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Three D Constellations

Shodor > CSERD > Resources > Activities > Three D Constellations

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Lesson - Three D Constellations

Many people are familiar with the constellation of Ursa Major, or at least the part of it we call the Big Dipper. It is possibly the most familiar pattern in the night sky. But it would only look the way it does from Earth, another observer on a different planet would get an entirely different view.

  1. Suppose you could take the stars that make up the big dipper, and rotate the whole thing by 90 degrees. Draw a picture of what you think the Big Dipper might look like from this perspective.
Early astronomers thought that all of the stars were the same distance away, and mapped them out on the inside of a large sphere which was to them the edge of the universe. Our way of finding objects on the sky still reflects this, where we map stellar objects out by celestial coordinates on the sky, similar to longitude and latitude on Earth.

The Celestial Coordinates, Ra and Dec

The celestial coordinate system is a projection of earth's coordinate system into the celestial sphere. Being just like Earth's system it contains an "equator", lines of "latitude" and "longitude", and even poles. (Though we don't always use the same words for it.) One suggestion one might have would be to just extend the Earth's latitude, longitude, out into the night sky, but the Earth is constantly spinning. For the Celestial coordinates, we have to pick some fixed reference to go by.

The equivalent of Earth's equator in celestial coordinates is the celestial equator. The celestial equator is the projection of the Earth's equator across the night sky. Since the equator is drawn on the Earth in relation to its rotational poles, it doesn't matter that much that the Earth is rotating (though we do have to correct for the precession of the Earth every so often.)

The equivalent of latitude for the night sky is declination (Dec). Dec measures the angle that a given object is above or below the celestial equator. Dec is measured in degrees, and is usually expressed in degrees, arc-minutes, and arc-seconds. Like the minutes and seconds that measure time, there are 60 arc seconds in one arc minute and 60 arc minutes in one degree. Objects below the celestial equator (further south in the sky) are given a negative value and objects above the celestial equator are given a positive value.

If there are coordinates of latitude, there must be coordinates of longitude. Right ascension, or RA, is the celestial equivalent of longitude. RA measures angular distance along the celestial equator, and is measured in units of hours. These are evenly spaced around the sphere, one every 15 degrees. This makes sense because the Earth rotates roughly once every 24 hours. RA is often expressed in hours, minutes and seconds, where in this case one minute is 1/60 of an hour of angle, and one second is 1/60 of a minute of angle.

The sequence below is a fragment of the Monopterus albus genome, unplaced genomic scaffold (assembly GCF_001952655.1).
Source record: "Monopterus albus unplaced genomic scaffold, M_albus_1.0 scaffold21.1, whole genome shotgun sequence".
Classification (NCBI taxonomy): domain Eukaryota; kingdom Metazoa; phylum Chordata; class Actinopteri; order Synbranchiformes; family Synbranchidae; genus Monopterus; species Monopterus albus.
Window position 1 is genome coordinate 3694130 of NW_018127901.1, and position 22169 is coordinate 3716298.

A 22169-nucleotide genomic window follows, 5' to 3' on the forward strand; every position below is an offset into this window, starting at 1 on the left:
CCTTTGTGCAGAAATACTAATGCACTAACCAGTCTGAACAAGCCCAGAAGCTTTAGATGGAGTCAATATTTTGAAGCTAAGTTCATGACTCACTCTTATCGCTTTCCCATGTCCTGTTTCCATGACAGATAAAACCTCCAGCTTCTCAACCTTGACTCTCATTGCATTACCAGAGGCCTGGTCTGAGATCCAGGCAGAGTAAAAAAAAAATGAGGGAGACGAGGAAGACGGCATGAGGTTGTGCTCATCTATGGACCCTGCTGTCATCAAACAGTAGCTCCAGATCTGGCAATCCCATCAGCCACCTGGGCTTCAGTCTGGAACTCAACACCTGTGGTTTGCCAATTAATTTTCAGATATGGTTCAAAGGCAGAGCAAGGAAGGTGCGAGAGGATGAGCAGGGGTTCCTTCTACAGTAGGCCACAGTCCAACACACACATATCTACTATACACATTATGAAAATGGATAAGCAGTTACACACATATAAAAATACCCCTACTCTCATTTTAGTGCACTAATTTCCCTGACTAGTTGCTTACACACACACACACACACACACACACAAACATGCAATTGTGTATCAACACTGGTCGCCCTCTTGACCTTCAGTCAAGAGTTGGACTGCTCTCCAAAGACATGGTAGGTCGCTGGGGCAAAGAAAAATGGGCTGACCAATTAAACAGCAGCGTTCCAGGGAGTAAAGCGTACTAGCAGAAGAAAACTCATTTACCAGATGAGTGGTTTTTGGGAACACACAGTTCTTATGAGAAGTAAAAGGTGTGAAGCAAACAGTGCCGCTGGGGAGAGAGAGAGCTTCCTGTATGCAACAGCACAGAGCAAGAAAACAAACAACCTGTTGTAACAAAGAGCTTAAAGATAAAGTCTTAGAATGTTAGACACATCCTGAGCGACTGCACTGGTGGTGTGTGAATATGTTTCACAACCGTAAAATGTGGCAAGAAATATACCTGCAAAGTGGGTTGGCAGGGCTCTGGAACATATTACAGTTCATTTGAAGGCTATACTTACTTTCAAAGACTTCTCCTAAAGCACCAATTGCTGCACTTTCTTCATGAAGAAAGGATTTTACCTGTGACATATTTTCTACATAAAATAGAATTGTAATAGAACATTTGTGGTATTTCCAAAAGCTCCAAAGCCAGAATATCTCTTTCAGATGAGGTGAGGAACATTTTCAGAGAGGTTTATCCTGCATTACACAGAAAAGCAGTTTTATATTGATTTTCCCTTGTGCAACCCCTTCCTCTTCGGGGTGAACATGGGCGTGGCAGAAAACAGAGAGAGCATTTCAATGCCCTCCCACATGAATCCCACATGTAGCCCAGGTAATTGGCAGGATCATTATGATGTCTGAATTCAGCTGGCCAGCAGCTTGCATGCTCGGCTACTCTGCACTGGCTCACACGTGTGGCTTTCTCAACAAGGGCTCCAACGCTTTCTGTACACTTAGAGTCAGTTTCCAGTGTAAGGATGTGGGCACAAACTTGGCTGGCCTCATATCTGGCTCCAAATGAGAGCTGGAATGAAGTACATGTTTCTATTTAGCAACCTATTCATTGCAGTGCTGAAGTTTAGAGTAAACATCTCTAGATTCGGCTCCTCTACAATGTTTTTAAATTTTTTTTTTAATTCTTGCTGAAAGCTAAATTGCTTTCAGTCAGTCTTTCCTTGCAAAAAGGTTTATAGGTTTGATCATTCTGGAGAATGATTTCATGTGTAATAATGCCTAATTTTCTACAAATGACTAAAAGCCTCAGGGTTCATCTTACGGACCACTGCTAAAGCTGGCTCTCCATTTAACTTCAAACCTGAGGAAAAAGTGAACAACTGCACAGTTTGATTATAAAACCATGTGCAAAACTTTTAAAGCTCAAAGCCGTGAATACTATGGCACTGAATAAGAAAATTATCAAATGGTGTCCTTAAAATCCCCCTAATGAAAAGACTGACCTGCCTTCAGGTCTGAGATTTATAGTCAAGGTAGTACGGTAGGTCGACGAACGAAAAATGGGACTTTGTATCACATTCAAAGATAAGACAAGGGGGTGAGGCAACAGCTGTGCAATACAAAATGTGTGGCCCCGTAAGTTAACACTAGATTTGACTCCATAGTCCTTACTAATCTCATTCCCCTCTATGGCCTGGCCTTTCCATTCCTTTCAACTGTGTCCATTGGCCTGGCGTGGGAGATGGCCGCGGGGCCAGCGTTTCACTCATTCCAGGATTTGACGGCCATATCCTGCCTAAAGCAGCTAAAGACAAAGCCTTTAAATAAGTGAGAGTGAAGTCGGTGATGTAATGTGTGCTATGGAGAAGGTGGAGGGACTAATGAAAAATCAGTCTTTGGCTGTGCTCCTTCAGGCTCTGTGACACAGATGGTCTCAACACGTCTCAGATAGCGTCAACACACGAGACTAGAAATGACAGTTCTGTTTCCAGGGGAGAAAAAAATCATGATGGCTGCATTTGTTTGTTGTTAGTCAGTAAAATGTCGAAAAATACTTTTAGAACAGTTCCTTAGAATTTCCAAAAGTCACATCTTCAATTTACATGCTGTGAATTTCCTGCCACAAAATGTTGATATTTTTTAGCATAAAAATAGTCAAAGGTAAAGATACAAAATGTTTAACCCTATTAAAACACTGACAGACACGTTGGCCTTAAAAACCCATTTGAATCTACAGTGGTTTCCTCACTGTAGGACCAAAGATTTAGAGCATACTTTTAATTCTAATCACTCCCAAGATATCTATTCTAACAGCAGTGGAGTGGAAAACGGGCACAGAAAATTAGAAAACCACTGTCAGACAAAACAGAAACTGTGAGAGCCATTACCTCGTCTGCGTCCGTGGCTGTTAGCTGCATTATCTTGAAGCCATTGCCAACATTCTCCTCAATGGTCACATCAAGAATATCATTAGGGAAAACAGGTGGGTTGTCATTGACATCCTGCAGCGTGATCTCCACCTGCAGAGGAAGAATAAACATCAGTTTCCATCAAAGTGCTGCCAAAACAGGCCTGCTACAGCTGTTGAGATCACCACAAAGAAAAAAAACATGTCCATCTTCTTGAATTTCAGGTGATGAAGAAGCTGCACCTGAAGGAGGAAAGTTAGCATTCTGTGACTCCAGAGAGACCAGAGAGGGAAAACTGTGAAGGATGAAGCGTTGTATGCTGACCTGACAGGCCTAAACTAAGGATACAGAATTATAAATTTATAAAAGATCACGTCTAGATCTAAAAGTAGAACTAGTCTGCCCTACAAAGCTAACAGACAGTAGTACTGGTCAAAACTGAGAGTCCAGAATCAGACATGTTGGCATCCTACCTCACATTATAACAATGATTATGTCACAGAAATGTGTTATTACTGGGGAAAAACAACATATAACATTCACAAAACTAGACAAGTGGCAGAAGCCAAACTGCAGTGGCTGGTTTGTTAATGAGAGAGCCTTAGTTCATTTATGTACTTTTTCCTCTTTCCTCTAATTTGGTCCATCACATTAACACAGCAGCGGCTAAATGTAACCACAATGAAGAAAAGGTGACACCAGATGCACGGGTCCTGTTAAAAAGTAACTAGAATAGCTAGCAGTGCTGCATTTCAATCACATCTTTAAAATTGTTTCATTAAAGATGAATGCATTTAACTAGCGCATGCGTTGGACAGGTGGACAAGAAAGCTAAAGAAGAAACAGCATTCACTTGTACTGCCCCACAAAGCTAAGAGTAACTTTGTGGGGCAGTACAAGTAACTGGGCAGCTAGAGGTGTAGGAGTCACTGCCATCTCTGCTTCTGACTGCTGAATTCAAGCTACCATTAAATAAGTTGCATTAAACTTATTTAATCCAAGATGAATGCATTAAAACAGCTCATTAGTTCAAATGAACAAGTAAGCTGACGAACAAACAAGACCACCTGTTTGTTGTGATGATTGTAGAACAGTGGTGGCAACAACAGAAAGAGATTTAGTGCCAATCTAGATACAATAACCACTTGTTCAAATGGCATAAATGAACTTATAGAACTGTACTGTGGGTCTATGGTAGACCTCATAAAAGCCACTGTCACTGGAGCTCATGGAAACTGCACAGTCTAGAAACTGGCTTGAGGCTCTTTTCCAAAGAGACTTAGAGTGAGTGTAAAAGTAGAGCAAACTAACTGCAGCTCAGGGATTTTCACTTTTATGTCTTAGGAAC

(Thanks to Dennis Miller, the science teacher not the former SNL fake news reporter, for suggested corrections to the page.)

  1. How many arc-minutes as used for Dec are in one minute of angle as used for RA?


While the ancient astronomers thought that all of the stars were the same distance away, all placed on the inside of a huge sphere, we now know that each of the stars is a different distance away.

Determining the distance to a star can be very difficult, but for nearby stars we can use parallax. Parallax is the apparent motion of a foreground object with respect to a background object due to the motion of an observer. Perfectly clear, right? Consider this. Imagine you are looking at a treetop, and there is a cloud behind it in the distance. Step from side to side, keeping your eye on the cloud. The cloud seems to keep the same position in the sky, but from your perspective, the treetop appears to move back and forth. We can do the same thing with nearby stars. More distant stars appear to remain fixed as the Earth goes around the Sun, but nearby stars seem to move a little side to side. The closer they are, the more they move.

This actually gives us one of our units of distance in space. One parsec is the distance something would need to be from Earth to have a parallax of one arc-second. This means that if we measure the back and forth motion across the sky of a star with respect to its neighbors, we can get the distance to it. The equation for this is

D (pc) = --------
          P (as)
  1. As you look at stars that are further and further away, what happens to the parallax of those stars?
  2. Why can parallax only be used for nearby stars?

Build your own constellation

When you are trying to visualize something in three dimensions, sometimes it is more helpful to be able to think of it in X, Y, and Z coordinates.

  1. Look up the data for the Big Dipper. Convert RA, Dec, and parallax to X, Y, and Z coordinates for each star, and make a 3-D model. You can do this either with materials such as paper mache or styrofoam balls and sticks, or you can use a computer program.

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